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U.S. lawmakers allow NASA to pay Russia

U.S. lawmakers allow NASA to pay Russia
The U.S. Congress has allowed NASA to make payments to Russia's Space Agency, its main partner in the International Space Station. Lawmakers moved to adopt an amendment after warnings from NASA officials that American astronauts may lose access to the ISS

Congress agreed to change the 2000 Iran, North Korea and Syria Nonproliferation Act which prohibits the government from making payments to Russia related to the International Space Station, because of Russia’s sale of nuclear materials to Iran.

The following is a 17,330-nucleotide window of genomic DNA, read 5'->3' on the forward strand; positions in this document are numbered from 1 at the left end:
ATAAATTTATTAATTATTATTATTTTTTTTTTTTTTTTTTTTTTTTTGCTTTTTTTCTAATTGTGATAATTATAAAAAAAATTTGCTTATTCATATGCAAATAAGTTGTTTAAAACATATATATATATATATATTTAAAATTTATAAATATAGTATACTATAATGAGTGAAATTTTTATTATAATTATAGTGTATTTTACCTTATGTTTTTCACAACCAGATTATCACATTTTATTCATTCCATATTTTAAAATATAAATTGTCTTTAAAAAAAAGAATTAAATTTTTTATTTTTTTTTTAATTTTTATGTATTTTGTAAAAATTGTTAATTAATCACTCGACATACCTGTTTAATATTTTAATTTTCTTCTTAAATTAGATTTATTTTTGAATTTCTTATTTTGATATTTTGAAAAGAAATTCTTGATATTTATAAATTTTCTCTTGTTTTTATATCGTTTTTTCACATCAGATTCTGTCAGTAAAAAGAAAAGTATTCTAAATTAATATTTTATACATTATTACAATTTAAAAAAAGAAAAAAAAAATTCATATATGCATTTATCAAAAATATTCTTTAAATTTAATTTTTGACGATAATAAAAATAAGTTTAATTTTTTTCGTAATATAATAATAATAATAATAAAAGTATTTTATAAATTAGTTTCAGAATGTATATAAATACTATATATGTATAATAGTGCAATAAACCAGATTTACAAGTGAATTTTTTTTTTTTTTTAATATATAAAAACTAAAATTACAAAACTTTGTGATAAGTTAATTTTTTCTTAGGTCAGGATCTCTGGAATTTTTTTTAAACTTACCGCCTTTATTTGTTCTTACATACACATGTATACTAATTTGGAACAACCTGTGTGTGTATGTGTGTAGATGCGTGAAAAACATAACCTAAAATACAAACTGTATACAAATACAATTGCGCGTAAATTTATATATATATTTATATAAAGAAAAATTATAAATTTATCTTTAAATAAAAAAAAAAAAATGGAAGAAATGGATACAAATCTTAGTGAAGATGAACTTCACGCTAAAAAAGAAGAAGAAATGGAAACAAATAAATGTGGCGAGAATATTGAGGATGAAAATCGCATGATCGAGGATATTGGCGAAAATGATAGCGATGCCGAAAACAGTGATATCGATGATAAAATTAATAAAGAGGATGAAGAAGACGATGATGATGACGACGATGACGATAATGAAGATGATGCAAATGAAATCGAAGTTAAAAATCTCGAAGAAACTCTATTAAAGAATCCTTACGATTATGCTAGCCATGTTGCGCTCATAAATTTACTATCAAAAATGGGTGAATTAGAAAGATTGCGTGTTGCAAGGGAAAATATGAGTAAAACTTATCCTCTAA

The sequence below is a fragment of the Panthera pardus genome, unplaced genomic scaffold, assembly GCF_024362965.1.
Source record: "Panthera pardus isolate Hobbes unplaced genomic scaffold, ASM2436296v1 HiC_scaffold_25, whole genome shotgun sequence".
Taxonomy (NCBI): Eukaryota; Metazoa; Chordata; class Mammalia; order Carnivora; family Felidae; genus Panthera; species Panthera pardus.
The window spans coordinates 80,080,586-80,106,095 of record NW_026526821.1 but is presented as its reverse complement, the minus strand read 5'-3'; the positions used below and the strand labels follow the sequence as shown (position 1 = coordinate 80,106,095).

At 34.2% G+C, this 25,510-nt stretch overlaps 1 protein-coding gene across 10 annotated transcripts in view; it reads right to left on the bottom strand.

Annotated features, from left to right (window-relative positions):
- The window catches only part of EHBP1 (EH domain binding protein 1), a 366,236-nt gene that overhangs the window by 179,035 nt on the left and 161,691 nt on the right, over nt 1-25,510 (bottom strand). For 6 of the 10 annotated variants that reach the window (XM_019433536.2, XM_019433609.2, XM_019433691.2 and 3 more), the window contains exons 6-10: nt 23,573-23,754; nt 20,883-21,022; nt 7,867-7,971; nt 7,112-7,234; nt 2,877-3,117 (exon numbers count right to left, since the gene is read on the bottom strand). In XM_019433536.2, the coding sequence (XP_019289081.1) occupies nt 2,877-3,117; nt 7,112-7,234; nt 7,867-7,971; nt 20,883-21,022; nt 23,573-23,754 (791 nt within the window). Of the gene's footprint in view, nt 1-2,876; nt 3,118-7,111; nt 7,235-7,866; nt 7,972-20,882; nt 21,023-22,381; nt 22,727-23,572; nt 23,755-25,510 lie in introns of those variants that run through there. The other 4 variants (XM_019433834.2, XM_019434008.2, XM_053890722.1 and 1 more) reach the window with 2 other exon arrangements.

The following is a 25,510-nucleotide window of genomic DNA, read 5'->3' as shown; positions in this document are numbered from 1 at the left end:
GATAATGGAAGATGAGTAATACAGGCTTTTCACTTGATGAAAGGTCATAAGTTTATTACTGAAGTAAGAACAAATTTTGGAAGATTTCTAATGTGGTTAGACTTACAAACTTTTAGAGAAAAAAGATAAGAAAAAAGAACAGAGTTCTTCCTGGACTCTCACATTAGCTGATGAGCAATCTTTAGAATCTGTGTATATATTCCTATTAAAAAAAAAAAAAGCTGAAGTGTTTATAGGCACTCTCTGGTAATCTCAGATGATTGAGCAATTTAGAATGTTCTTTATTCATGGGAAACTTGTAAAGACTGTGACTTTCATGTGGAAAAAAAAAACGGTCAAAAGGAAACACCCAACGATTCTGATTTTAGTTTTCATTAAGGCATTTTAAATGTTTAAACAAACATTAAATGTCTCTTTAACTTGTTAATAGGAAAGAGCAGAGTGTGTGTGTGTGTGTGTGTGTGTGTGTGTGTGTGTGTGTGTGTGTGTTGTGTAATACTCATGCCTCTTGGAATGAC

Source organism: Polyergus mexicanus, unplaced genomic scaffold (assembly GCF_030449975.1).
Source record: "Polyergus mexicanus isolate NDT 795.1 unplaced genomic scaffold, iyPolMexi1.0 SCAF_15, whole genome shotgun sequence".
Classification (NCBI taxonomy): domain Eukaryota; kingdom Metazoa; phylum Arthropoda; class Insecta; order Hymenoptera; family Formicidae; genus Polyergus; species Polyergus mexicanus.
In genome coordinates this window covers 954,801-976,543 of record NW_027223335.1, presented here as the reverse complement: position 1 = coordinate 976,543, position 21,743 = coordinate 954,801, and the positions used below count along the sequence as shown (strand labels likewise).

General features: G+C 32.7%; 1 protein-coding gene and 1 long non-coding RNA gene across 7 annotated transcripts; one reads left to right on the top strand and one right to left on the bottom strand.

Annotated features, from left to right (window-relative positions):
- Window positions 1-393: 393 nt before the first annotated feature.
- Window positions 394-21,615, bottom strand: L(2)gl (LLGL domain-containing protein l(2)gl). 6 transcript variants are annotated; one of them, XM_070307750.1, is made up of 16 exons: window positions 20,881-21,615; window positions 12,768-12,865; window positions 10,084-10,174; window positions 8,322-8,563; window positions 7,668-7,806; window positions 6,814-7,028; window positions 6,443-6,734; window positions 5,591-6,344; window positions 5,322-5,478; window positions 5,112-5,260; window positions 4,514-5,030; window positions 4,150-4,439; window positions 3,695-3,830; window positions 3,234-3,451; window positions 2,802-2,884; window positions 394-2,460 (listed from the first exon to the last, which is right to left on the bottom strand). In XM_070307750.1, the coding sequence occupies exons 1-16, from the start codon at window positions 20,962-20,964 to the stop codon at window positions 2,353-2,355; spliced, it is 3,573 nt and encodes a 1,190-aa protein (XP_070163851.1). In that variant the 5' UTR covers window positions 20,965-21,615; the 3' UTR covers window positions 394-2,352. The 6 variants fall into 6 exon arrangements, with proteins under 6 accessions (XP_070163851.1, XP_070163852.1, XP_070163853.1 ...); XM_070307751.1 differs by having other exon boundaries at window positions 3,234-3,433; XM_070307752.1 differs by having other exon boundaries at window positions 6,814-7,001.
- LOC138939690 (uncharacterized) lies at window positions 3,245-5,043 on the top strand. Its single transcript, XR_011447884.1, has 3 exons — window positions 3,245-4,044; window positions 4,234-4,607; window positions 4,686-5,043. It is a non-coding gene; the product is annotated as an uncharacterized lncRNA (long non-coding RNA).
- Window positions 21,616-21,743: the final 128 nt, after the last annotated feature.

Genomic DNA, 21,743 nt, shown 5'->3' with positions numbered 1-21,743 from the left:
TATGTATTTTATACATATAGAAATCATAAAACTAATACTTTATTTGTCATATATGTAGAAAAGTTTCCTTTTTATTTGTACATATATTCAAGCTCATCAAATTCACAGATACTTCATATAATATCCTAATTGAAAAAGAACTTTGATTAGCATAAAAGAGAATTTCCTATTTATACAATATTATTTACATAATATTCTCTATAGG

In November 2005, NASA got a waiver until the end 2011, allowing the space agency to pay for rides to the ISS on Russian Soyuz space craft. Since then NASA has sealed a number of contracts with Russia's Space Agency worth almost $US 1 billion.

The exemption will now last until 2016. The timing is linked to NASA’s plans to get rid of its three shuttles in 2010 and redirect funds to Moon and Mars projects. A new spacecraft called Orion will only be ready by 2016 so the U.S. will need to use Russian Soyuz spaceships till then.

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